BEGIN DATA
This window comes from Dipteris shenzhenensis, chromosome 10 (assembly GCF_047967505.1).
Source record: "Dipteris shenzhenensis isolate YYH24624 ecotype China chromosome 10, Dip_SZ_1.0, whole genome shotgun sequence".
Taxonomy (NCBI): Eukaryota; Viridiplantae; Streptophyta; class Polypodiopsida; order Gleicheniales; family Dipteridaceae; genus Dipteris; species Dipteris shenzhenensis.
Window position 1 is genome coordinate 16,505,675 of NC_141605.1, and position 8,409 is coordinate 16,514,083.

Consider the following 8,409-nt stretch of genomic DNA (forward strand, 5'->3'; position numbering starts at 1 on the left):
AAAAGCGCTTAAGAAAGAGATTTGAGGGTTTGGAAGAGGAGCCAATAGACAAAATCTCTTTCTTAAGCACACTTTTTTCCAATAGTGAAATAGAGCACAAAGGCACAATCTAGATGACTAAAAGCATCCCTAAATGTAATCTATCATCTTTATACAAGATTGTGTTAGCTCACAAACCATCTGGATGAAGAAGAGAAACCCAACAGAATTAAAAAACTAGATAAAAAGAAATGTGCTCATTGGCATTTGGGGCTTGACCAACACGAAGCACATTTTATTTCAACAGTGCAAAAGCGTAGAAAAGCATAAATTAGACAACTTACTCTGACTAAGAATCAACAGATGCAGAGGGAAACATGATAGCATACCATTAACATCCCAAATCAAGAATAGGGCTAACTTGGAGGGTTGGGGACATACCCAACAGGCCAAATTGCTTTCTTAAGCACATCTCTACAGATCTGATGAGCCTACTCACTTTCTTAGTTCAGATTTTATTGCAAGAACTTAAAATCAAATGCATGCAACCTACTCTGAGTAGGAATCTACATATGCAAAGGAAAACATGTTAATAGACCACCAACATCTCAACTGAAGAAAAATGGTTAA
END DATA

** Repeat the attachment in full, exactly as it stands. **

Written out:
This window comes from Dipteris shenzhenensis, chromosome 10 (assembly GCF_047967505.1).
Source record: "Dipteris shenzhenensis isolate YYH24624 ecotype China chromosome 10, Dip_SZ_1.0, whole genome shotgun sequence".
Taxonomy (NCBI): Eukaryota; Viridiplantae; Streptophyta; class Polypodiopsida; order Gleicheniales; family Dipteridaceae; genus Dipteris; species Dipteris shenzhenensis.
Window position 1 is genome coordinate 16,505,675 of NC_141605.1, and position 8,409 is coordinate 16,514,083.

Consider the following 8,409-nt stretch of genomic DNA (forward strand, 5'->3'; position numbering starts at 1 on the left):
AAAAGCGCTTAAGAAAGAGATTTGAGGGTTTGGAAGAGGAGCCAATAGACAAAATCTCTTTCTTAAGCACACTTTTTTCCAATAGTGAAATAGAGCACAAAGGCACAATCTAGATGACTAAAAGCATCCCTAAATGTAATCTATCATCTTTATACAAGATTGTGTTAGCTCACAAACCATCTGGATGAAGAAGAGAAACCCAACAGAATTAAAAAACTAGATAAAAAGAAATGTGCTCATTGGCATTTGGGGCTTGACCAACACGAAGCACATTTTATTTCAACAGTGCAAAAGCGTAGAAAAGCATAAATTAGACAACTTACTCTGACTAAGAATCAACAGATGCAGAGGGAAACATGATAGCATACCATTAACATCCCAAATCAAGAATAGGGCTAACTTGGAGGGTTGGGGACATACCCAACAGGCCAAATTGCTTTCTTAAGCACATCTCTACAGATCTGATGAGCCTACTCACTTTCTTAGTTCAGATTTTATTGCAAGAACTTAAAATCAAATGCATGCAACCTACTCTGAGTAGGAATCTACATATGCAAAGGAAAACATGTTAATAGACCACCAACATCTCAACTGAAGAAAAATGGTTAA